Ok, I know that today’s post was supposed to be about juries, but I needed a few more days to put together my thoughts, and I also remembered another project to add to Monday’s list. This project originated in an upper level music history course I teach as a viable alternative to a traditional research paper. If done correctly, creating a usable edition of a piece involves an equivalent amount of work as writing a research paper, and is arguably just as useful (perhaps more so). I still require research papers in my lower level history classes – so don’t get excited yet, students – but for the upper level courses this project was an option in lieu of writing a paper. For serious performers, creating your own edition of a major solo work can be a great experience, and maybe even fun! Here are the requirements as presented to my students. If you decide to do this for a summer project, you can of course edit or modify the steps as you wish. This semester’s course focused on the Classic era, but the project could work equally well for the Baroque era, or possibly even the Romantic era. Enjoy! [The above image is linked from musicroom.com, and is the cover from the Barenreiter urtext edition of Mozart’s Horn Concerto No. 4.]
Creating an Edition: Instructions and Requirements
*This assignment can be completed in lieu of a traditional term paper, and will count for the same percentage of your course average. Your grade will be determined based on 1) the quality of your work and 2) your thoroughness in completing the following requirements.
I. Choose a Work
You may choose any work from the Classic [or Baroque] era, although the instructor must approve it. Possibilities include a complete single-movement work, a movement or movements from a longer work, or an entire multi-movement work (ex. suite or concerto).
Begin by compiling a bibliography of sources for your chosen piece. It should include the following.
A. The composer’s original manuscript (if available), and various other editions from historical to modern. At a minimum, you need to be able to examine 5-10 editions, including the composer’s manuscript, when creating your edition.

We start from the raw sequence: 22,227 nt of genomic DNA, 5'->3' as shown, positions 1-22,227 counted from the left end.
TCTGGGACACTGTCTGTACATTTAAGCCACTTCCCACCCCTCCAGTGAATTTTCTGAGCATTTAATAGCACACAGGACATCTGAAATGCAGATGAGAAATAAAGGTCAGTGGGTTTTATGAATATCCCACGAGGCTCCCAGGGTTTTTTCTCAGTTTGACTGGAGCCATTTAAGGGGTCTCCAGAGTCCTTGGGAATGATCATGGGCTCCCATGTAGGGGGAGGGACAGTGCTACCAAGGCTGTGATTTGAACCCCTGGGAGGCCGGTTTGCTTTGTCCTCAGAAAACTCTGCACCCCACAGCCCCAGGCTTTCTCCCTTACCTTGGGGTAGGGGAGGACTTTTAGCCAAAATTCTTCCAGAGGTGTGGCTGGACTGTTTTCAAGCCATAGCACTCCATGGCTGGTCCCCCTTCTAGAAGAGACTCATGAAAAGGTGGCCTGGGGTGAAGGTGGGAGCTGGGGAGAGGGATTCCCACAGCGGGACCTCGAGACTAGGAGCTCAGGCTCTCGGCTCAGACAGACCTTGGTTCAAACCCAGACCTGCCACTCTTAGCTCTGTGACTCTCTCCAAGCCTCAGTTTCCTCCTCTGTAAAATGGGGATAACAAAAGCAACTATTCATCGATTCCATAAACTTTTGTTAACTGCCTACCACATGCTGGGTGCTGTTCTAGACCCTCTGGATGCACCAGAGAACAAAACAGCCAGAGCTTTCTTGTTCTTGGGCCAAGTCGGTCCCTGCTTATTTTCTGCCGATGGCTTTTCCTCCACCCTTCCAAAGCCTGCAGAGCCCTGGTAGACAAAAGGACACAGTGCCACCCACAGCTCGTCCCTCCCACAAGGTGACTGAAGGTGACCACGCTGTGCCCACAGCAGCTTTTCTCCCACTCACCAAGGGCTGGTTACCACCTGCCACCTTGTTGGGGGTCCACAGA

B. Primary and secondary literature on your chosen piece, including journal articles, books, and any other information related to historical performance practice. Treatises by C.P.E. Bach, Quantz, Leopold Mozart, and others include valuable information on articulation, dynamics, and other aspects of interpretation. At a minimum, provide 5-10 sources.
C. Recordings of your chosen work, including performances on both period and modern instruments. 5-10 sources.
D. Provide a brief (ca. 500 words) summary of the resources you find, including any difficulties you encountered. If information is lacking (ex. composer’s manuscript), make note of it in your summary.
Using Finale or Sibelius, create a modern edition of the work, including editorial markings such as dynamics, articulations, phrase markings, and any other information that might be useful to performers. Include translations of any foreign terms, as well as the original terms. Simply copying the markings in another edition is not sufficient! You must compare all of the available sources at your disposal, including scores, recordings, and primary/secondary literature, in order to make informed choices. If you are unable to decide between two equally convincing interpretations, you can always include both possibilities in your edition. Above all, your goal should be to create a historically informed edition which a modern performer could use. *If you choose a piece with accompaniment, you need only create an edition for the solo part.
IV. Final Summary
Provide a written explanation (ca. 1000 words) of the choices you made in creating your edition. Which sources proved the most/least valuable? If there were any controversies associated with your work, how did you deal with them? In cases where you included more than one possible interpretation, explain your rationale for doing so. Explain why this project was beneficial to you as a musician.